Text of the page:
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Security Think Tank: Attacks on CNI – an evolving frontier in warfare
In the light of increasing cyber attacks on critical national infrastructure, what are the immediate risks to industrial control systems and other operational technology, and what steps can be taken to address them?
The recent attack on the Oldsmar, Florida water treatment facility, where sodium hydroxide was applied to water at life-threatening levels, as well as previous attacks such as the 2015 Ukraine power grid cyber attack, are reminders of a rapidly evolving frontier of global warfare attacks on critical national infrastructure (CNI).
Another interesting incident took place in May 2020, when severe operational disruptions were experienced at one of Iran’s central ports due to a cyber attack – allegedly a retaliation to an Iranian attempt to attack Israeli water facilities that took place two weeks earlier. Even though no considerable damage was done to Israeli infrastructure, the attack demonstrates how seriously nations consider cyber threats to CNI.
Addressing cyber risks in CNI environments is like addressing cyber risks in commercial industrial environments, with two significant differences to consider:
- The threat actor. Although recent attacks on industrial corporations have been relatively simple ransomware-based extortions and are associated with cyber criminal groups, attacks on CNI are usually carried out by highly skilled nation-level attackers with extensive resources and quality intelligence, capable of carrying out persistent and well-planned attacks against secured facilities. Taking out a port requires extremely high skills and far more than two weeks’ preparation.
- The impact. While an attack on industrial corporations may impact the attacked company and its related markets, attacks on CNI may result in strategic damage and instability on a national level. Cyber attacks on CNI may also be a game-changer during traditional war.
A recent alert, jointly issued by the US National Security Agency (NSA) and the Cybersecurity and Infrastructure Security Agency (CISA), recommends that critical infrastructure operators in the US take immediate action to prevent malicious cyber activity against critical infrastructure, but such actions may take years to complete. Ever a simple recommendation to disconnect operational technology (OT) systems from the internet is like looking for a needle in a haystack when hunting down a phone line connection to an old modem in a power grid or water treatment facility.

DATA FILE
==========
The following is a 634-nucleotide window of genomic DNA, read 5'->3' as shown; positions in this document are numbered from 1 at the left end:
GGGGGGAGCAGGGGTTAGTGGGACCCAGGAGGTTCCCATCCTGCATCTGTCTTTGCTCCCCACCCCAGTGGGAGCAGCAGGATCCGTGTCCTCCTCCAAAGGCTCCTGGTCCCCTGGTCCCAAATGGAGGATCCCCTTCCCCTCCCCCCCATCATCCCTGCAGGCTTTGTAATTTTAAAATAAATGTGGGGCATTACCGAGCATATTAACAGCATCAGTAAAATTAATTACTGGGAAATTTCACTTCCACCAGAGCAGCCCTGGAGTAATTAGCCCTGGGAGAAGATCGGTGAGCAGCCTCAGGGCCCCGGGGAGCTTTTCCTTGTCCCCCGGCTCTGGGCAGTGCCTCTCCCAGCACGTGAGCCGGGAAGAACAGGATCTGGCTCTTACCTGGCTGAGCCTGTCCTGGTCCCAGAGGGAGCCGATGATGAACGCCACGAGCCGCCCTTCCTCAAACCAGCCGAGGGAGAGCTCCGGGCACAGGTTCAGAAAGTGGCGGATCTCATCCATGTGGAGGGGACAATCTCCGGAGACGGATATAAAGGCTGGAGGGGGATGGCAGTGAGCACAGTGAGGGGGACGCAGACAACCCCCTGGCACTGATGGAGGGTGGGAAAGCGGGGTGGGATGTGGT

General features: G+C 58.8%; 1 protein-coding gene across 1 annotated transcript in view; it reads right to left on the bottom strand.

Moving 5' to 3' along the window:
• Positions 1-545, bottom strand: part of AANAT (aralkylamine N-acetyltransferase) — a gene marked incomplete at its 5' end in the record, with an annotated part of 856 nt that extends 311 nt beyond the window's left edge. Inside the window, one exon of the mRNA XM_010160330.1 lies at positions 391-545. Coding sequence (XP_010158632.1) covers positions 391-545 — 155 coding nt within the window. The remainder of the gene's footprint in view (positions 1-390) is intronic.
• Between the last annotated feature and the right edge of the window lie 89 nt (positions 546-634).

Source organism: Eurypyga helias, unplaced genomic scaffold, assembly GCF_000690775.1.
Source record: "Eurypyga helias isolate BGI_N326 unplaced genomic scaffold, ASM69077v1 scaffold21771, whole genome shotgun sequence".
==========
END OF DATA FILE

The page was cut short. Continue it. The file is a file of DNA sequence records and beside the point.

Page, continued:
There is no quick fix when it comes to OT cyber risk reduction, as the fundamental deficiencies results from incredibly old technology, no security-by-design mindset, lack of technological knowledge and lack of access to cyber risk management practices.
Addressing the OT cyber risk challenge requires a holistic approach and strong executive leadership. The associated effort may include the following:
- Adopting a converged approach to IT and OT cyber risk management.
- Developing a unified cyber risk management policy with clear roles and responsibilities when it comes to industrial control systems (ICS).
- Educating CISOs on ICS technology, ICS sensitivity to changes and the potentially severe impact of a cyber attack on ICS, including casualties and ecological disasters.
- Educating control engineers on the cyber threat landscape and the associated risks to ICS, available cyber security controls and cyber risk mitigation methods.
- Conducting a cyber risk assessment to ICS to analyse the threat actor’s profile, map attack surfaces and to identify network topology vulnerabilities, as well as ICS device misconfigurations and vulnerabilities.
- Ensuring that required external interfaces to OT networks, including interfaces to the organisation’s IT network, are mapped, documented and well-secured.
- Developing monitoring capabilities to detect attack attempts to ICS.
- Developing and carrying out a prioritised risk reduction plan, based on the risk assessment findings, and calibrated according to the threat actor’s expected capabilities.
- In the case of CNI, engaging with relevant governmental agencies to better understand the threat landscape, the threat actor’s profile and to receive concrete intelligence on planned attacks.
The immediate threat, as well as the length and complexity of the remediation plan, should be a call to action to all involved parties.